Apart from floods, the DG said there is acute problem of geoinformation in Nigeria because most maps available today were produced in the 1960s and 1970s. "It is obvious that unless we have the key fundamental map layers for current natural and artificial resources distribution in Nigeria, there may not be a virile foundation to guide the vision 20: 2020," he observed.

He said some of the areas are lagging behind with limited standard up-to-dated maps of: Land Use and Land Cover, Water Resources and Drainages, Soil, Topography and Geomorphology, Forestry/Ecology, Geology and Mineral, Settlement and Urban Sprawl, and Land Resources/Agriculture.

In order to meet the need of multi-thematic decision making for sustainable country-wide resource inventory, planning and development, there is need for the establishment and maintenance of a space-based integrated natural and artificial resource information system known as IMSD for the rapid and sustainable resource mapping, planning, monitoring and management, Mohammed added.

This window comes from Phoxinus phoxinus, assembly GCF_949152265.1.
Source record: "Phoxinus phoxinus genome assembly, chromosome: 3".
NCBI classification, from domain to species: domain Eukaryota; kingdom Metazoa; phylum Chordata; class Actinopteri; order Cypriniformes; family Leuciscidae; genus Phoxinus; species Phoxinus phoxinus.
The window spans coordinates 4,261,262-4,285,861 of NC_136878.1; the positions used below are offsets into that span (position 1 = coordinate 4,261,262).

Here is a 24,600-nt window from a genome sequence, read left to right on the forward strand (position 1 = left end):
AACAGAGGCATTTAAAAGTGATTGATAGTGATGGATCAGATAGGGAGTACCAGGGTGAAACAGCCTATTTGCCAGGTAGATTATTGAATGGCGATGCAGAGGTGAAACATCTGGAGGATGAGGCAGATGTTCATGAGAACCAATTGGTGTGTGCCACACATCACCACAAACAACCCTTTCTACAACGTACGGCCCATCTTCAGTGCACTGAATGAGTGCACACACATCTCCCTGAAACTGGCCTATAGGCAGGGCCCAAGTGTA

He called on government and private sector to invest more in the Nigeria space programme because according to him this is the way to go.

"Similarly the choice of NASRDA as the repository of all Geospatial data for the country establishes it as a one stop shopping centre for acquiring additional data needed for processing and analysing large scale Disaster Management Models."

According to him NASRDA has been active in establishing and maintaining these databases and there is need for agencies to utilise them properly.

The 2013 Space Dialogue ended with a communiqué which recommended that NASRDA should focus on acquisition of facilities and provision of services to enhance its capabilities; NASRDA should collaborate with Nigerian universities to integrate critical space technology contents in the university syllabi and standards by the National Universities Commission (NUC) and in view of the difficulties in accessing data in the right quality for disaster management in Nigeria; the National Geospatial Database Infrastructure (NGDI), as a data clearing house domiciled at NASRDA should be made functional by relevant national legislation and support among others.